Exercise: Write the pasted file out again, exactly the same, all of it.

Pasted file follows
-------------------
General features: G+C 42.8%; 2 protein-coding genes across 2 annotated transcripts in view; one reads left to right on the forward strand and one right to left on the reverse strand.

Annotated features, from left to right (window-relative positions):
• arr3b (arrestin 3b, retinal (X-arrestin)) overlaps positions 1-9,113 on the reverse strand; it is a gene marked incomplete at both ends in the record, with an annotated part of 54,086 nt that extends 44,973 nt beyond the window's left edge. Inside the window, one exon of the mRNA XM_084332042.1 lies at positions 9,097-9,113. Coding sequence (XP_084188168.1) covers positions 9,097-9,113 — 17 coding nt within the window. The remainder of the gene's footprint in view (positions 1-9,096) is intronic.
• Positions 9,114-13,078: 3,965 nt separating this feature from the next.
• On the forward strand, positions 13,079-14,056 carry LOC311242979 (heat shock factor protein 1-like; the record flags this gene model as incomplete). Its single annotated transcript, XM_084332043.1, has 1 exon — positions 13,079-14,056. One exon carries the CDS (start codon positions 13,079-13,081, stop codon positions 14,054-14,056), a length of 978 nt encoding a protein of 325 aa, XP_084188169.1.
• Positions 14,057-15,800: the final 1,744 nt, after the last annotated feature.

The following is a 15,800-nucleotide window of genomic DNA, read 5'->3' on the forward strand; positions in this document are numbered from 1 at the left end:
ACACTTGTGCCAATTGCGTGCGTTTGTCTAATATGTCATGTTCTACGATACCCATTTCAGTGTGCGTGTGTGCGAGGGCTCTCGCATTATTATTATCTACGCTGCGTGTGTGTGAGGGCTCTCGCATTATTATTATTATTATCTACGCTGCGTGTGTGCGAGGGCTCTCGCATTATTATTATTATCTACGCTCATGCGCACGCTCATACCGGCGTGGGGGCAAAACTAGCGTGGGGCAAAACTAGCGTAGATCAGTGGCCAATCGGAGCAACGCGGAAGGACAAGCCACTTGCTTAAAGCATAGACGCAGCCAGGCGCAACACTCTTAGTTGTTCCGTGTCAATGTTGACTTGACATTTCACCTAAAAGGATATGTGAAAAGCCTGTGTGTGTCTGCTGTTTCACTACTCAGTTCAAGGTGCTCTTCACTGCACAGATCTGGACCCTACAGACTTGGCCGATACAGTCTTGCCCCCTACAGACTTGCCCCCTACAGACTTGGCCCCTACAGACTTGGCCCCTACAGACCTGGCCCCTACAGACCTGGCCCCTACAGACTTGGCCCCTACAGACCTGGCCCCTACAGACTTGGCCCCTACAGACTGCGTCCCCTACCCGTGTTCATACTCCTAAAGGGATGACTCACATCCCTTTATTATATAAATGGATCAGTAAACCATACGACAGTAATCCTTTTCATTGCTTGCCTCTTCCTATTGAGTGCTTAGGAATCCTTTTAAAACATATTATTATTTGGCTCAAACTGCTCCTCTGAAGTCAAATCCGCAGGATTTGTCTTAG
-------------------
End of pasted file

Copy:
General features: G+C 42.8%; 2 protein-coding genes across 2 annotated transcripts in view; one reads left to right on the forward strand and one right to left on the reverse strand.

Annotated features, from left to right (window-relative positions):
• arr3b (arrestin 3b, retinal (X-arrestin)) overlaps positions 1-9,113 on the reverse strand; it is a gene marked incomplete at both ends in the record, with an annotated part of 54,086 nt that extends 44,973 nt beyond the window's left edge. Inside the window, one exon of the mRNA XM_084332042.1 lies at positions 9,097-9,113. Coding sequence (XP_084188168.1) covers positions 9,097-9,113 — 17 coding nt within the window. The remainder of the gene's footprint in view (positions 1-9,096) is intronic.
• Positions 9,114-13,078: 3,965 nt separating this feature from the next.
• On the forward strand, positions 13,079-14,056 carry LOC311242979 (heat shock factor protein 1-like; the record flags this gene model as incomplete). Its single annotated transcript, XM_084332043.1, has 1 exon — positions 13,079-14,056. One exon carries the CDS (start codon positions 13,079-13,081, stop codon positions 14,054-14,056), a length of 978 nt encoding a protein of 325 aa, XP_084188169.1.
• Positions 14,057-15,800: the final 1,744 nt, after the last annotated feature.

The following is a 15,800-nucleotide window of genomic DNA, read 5'->3' on the forward strand; positions in this document are numbered from 1 at the left end:
ACACTTGTGCCAATTGCGTGCGTTTGTCTAATATGTCATGTTCTACGATACCCATTTCAGTGTGCGTGTGTGCGAGGGCTCTCGCATTATTATTATCTACGCTGCGTGTGTGTGAGGGCTCTCGCATTATTATTATTATTATCTACGCTGCGTGTGTGCGAGGGCTCTCGCATTATTATTATTATCTACGCTCATGCGCACGCTCATACCGGCGTGGGGGCAAAACTAGCGTGGGGCAAAACTAGCGTAGATCAGTGGCCAATCGGAGCAACGCGGAAGGACAAGCCACTTGCTTAAAGCATAGACGCAGCCAGGCGCAACACTCTTAGTTGTTCCGTGTCAATGTTGACTTGACATTTCACCTAAAAGGATATGTGAAAAGCCTGTGTGTGTCTGCTGTTTCACTACTCAGTTCAAGGTGCTCTTCACTGCACAGATCTGGACCCTACAGACTTGGCCGATACAGTCTTGCCCCCTACAGACTTGCCCCCTACAGACTTGGCCCCTACAGACTTGGCCCCTACAGACCTGGCCCCTACAGACCTGGCCCCTACAGACTTGGCCCCTACAGACCTGGCCCCTACAGACTTGGCCCCTACAGACTGCGTCCCCTACCCGTGTTCATACTCCTAAAGGGATGACTCACATCCCTTTATTATATAAATGGATCAGTAAACCATACGACAGTAATCCTTTTCATTGCTTGCCTCTTCCTATTGAGTGCTTAGGAATCCTTTTAAAACATATTATTATTTGGCTCAAACTGCTCCTCTGAAGTCAAATCCGCAGGATTTGTCTTAG